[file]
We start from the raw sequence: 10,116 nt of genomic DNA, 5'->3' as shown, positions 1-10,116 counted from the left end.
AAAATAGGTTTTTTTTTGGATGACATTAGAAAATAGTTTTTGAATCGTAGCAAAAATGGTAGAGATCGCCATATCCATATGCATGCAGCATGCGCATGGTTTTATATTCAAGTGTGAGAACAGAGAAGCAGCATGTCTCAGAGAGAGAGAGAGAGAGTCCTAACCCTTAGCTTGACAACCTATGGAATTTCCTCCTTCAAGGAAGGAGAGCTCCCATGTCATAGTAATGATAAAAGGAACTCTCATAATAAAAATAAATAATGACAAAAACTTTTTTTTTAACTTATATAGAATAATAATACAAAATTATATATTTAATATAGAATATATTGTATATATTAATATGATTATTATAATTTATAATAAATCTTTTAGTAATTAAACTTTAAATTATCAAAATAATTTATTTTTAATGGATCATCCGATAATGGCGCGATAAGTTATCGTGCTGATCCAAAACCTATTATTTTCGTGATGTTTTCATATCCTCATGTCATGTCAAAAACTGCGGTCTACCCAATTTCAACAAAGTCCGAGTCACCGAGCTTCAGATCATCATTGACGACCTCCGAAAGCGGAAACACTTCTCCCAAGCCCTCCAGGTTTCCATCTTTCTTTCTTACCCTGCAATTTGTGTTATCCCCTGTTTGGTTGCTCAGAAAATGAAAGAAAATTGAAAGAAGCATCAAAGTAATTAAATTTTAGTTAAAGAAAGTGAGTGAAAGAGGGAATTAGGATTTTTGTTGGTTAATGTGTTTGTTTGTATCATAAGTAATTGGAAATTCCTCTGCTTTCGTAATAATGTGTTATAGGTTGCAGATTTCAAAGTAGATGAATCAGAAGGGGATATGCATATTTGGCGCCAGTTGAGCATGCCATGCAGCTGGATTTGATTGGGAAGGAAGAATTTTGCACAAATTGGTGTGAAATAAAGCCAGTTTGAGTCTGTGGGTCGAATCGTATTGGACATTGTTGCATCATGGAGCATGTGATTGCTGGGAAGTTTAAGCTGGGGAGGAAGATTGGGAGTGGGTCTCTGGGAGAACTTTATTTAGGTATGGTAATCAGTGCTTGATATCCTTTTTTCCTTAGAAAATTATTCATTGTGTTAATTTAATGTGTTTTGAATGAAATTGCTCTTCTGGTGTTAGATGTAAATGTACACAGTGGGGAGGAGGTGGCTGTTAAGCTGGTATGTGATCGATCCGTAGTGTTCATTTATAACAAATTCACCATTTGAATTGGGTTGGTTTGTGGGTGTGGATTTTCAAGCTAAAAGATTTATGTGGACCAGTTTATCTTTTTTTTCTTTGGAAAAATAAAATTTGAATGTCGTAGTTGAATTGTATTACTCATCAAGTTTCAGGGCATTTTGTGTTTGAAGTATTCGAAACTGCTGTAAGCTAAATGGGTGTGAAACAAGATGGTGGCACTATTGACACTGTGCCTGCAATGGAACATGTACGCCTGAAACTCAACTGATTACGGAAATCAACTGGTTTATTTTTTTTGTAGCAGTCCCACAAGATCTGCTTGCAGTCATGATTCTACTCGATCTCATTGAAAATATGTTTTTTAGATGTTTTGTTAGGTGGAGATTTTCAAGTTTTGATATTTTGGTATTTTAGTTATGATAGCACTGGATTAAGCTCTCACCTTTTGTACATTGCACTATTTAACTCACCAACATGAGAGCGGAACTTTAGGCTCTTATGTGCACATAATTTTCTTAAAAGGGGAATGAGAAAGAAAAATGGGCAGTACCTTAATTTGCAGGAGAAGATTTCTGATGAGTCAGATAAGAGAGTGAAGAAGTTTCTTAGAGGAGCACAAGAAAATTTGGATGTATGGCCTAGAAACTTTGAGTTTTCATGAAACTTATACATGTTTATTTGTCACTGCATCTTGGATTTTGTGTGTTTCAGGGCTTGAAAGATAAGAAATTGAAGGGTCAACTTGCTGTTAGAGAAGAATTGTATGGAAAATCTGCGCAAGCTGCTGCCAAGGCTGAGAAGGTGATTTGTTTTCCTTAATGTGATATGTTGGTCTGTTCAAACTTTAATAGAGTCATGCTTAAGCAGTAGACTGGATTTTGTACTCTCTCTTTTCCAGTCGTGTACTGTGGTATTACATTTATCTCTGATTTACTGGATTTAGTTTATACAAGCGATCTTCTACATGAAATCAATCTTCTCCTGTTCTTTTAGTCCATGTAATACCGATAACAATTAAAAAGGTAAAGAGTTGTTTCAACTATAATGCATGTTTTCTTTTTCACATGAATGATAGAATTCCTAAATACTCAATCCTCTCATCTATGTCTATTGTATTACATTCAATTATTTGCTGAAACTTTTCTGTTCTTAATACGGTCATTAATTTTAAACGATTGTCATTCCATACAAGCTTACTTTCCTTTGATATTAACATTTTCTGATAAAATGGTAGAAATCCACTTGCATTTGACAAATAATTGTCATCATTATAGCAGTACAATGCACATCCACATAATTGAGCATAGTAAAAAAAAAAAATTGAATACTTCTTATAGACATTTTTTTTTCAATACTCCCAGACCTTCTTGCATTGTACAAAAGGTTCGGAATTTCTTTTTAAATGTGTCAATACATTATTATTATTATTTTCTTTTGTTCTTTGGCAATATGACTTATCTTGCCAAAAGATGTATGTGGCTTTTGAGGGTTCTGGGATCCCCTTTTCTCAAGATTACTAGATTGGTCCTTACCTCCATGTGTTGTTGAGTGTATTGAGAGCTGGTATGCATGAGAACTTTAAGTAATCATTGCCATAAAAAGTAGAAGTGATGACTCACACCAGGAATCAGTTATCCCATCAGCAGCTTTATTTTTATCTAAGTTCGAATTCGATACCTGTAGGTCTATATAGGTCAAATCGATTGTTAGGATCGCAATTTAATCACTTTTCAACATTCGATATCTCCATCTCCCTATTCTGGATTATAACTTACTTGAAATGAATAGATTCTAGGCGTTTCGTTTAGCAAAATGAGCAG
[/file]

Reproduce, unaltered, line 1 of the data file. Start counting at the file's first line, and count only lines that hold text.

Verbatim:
We start from the raw sequence: 10,116 nt of genomic DNA, 5'->3' as shown, positions 1-10,116 counted from the left end.